News & Media
Market Perspectives – Third Quarter, 2023
CitizensTrust – A Division of Citizens Business Bank
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Equity markets pulled back in the third quarter of 2023 after a strong start to the first half of the year. Bond prices continued to fall because of rising interest rates that were driven by stronger-than-expected economic data.
The S&P 500 Index fell 3.3% in the third quarter and remains up 13.1% year-to-date. Underlying market performance has been dominated by large-cap companies while more interest rate sensitive small and mid-cap companies have lagged the index.
Technology and communication services remain the best-performing sectors YTD. There has been a lot of investor attention focused on the mega-cap names in the S&P 500 that have driven the S&P’s performance this year. The seven largest companies in the S&P 500 are Apple, Microsoft, Amazon, Nvidia, Alphabet, Tesla, and Meta. They amount to 28% of the index and each of those companies has outperformed the market this year by a wide margin. The worst-performing stock in that group is Apple and it is up 33% YTD. The best performer has been Nvidia, up 200%, with Tesla and Meta also up over 100% YTD. Wall Street has begun affectionately referring to this group as the “magnificent seven”
In fact, if those seven positions were excluded from the index, the rest of the S&P 500 is down for the year. Another way to measure broad market performance is to look at an equal weighted version of the S&P 500 (SPW). That index is also down slightly for the year and is back to levels first reached in the first quarter of 2021. The S&P 500 Index remains top-heavy and its largest components are masking a broader market that hasn’t done much this year.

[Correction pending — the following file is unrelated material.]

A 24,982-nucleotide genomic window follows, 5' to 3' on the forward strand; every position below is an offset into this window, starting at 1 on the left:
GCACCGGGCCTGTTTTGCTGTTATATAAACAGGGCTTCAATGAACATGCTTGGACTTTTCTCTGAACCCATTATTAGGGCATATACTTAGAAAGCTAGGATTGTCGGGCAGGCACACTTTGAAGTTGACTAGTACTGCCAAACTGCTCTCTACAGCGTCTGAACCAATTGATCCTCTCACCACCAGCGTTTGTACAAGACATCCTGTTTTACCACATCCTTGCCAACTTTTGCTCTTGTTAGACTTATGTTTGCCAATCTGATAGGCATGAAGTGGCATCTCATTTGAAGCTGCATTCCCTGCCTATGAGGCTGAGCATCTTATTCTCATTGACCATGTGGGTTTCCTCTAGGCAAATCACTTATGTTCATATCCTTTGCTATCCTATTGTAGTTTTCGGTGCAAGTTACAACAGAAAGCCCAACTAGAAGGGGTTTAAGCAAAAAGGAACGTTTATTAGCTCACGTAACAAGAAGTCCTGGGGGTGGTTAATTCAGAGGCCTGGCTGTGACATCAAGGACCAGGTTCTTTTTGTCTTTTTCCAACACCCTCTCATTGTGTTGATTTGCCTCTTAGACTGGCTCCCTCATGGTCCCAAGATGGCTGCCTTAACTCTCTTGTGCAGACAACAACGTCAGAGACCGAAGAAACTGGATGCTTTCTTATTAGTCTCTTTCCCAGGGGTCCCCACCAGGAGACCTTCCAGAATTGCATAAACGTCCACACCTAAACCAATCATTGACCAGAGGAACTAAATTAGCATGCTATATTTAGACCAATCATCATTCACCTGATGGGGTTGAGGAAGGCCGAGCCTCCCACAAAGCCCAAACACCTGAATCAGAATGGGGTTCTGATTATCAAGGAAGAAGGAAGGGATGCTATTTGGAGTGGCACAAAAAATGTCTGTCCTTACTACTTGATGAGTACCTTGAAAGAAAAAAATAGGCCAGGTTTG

For the third quarter, mid-cap stocks, as measured by the Russell Mid-Cap ETF, fell 4.7% and small-cap stocks, as measured by the Russell 2000 Small-Cap ETF, fell 5.2%. On a YTD basis, mid-cap has gained 3.8% and small-cap is up 2.5%, under-performing the S&P 500 by a large margin.
The U.S. market outpaced international indices by a slight margin, owing in part to a strong U.S. dollar. International Developed markets, as measured by the EFA ETF, fell 5.0% during the quarter and have gained 6.9% this year. Emerging markets, as measured by the EEM ETF, were down 4.1% for the quarter and are barely up 1.0% this year. Globally, the MSCI World Index gave up 3.7% in the third quarter, yet remains up 9.9% YTD.
The fixed income market struggled in the third quarter of 2023 as interest rates rose. The Fed increased the fed funds rate by 25 basis points in July to 5.5% and continued to signal that more rate increases may be necessary to fight inflation. The Fed has been consistent and relatively unanimous in its messaging that interest rates will likely have to remain “higher for longer” than the market expects.
After hiking in July, the Fed chose not to hike at its late-September meeting. They have purposely slowed the pace at which they are tightening monetary policy in recognition that interest rate increases affect the economy with a significant lag. Once again, their forward guidance for further rate hikes showed the potential for one or two more hikes. The two-year U.S. Treasury bond responded accordingly, and the yield reached its highest level in years.
Interest rate yields increased across the treasury curve during the third quarter. The yields on both the 10-year treasury bond and the 30-year treasury bond rose to their highest levels since 2007. This put pressure on bond prices and pushed the Bloomberg Aggregate Index, a broad measure of the bond market, down 3.2% for the third quarter and YTD it is now at a loss of 1.2%.